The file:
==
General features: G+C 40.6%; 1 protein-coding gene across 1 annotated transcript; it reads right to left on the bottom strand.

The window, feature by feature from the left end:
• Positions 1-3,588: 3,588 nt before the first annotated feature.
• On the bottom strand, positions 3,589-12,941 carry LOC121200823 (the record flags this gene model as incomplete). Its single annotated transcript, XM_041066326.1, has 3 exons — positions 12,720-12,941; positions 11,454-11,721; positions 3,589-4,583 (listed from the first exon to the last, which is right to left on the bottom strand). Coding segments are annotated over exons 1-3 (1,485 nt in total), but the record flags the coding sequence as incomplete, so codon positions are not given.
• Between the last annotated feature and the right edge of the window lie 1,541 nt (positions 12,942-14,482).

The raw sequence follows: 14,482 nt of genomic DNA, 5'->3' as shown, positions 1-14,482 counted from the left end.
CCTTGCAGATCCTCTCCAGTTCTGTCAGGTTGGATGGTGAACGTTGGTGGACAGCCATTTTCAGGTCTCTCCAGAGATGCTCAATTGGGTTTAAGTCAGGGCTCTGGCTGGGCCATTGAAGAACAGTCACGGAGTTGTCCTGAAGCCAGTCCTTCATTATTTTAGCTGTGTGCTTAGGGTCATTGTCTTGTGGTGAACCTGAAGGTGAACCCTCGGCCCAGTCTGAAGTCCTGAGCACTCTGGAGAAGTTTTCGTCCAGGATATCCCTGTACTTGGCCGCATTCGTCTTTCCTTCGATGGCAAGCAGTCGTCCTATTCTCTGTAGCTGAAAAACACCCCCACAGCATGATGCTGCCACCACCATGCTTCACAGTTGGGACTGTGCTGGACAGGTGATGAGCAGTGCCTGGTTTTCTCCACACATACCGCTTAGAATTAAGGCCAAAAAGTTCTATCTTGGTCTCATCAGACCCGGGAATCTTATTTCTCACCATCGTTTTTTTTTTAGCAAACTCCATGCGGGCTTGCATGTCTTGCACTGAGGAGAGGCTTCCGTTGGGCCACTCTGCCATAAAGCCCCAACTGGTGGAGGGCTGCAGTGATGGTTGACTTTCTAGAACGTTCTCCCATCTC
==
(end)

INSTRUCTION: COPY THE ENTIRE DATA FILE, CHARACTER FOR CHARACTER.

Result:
General features: G+C 40.6%; 1 protein-coding gene across 1 annotated transcript; it reads right to left on the bottom strand.

The window, feature by feature from the left end:
• Positions 1-3,588: 3,588 nt before the first annotated feature.
• On the bottom strand, positions 3,589-12,941 carry LOC121200823 (the record flags this gene model as incomplete). Its single annotated transcript, XM_041066326.1, has 3 exons — positions 12,720-12,941; positions 11,454-11,721; positions 3,589-4,583 (listed from the first exon to the last, which is right to left on the bottom strand). Coding segments are annotated over exons 1-3 (1,485 nt in total), but the record flags the coding sequence as incomplete, so codon positions are not given.
• Between the last annotated feature and the right edge of the window lie 1,541 nt (positions 12,942-14,482).

The raw sequence follows: 14,482 nt of genomic DNA, 5'->3' as shown, positions 1-14,482 counted from the left end.
CCTTGCAGATCCTCTCCAGTTCTGTCAGGTTGGATGGTGAACGTTGGTGGACAGCCATTTTCAGGTCTCTCCAGAGATGCTCAATTGGGTTTAAGTCAGGGCTCTGGCTGGGCCATTGAAGAACAGTCACGGAGTTGTCCTGAAGCCAGTCCTTCATTATTTTAGCTGTGTGCTTAGGGTCATTGTCTTGTGGTGAACCTGAAGGTGAACCCTCGGCCCAGTCTGAAGTCCTGAGCACTCTGGAGAAGTTTTCGTCCAGGATATCCCTGTACTTGGCCGCATTCGTCTTTCCTTCGATGGCAAGCAGTCGTCCTATTCTCTGTAGCTGAAAAACACCCCCACAGCATGATGCTGCCACCACCATGCTTCACAGTTGGGACTGTGCTGGACAGGTGATGAGCAGTGCCTGGTTTTCTCCACACATACCGCTTAGAATTAAGGCCAAAAAGTTCTATCTTGGTCTCATCAGACCCGGGAATCTTATTTCTCACCATCGTTTTTTTTTTAGCAAACTCCATGCGGGCTTGCATGTCTTGCACTGAGGAGAGGCTTCCGTTGGGCCACTCTGCCATAAAGCCCCAACTGGTGGAGGGCTGCAGTGATGGTTGACTTTCTAGAACGTTCTCCCATCTC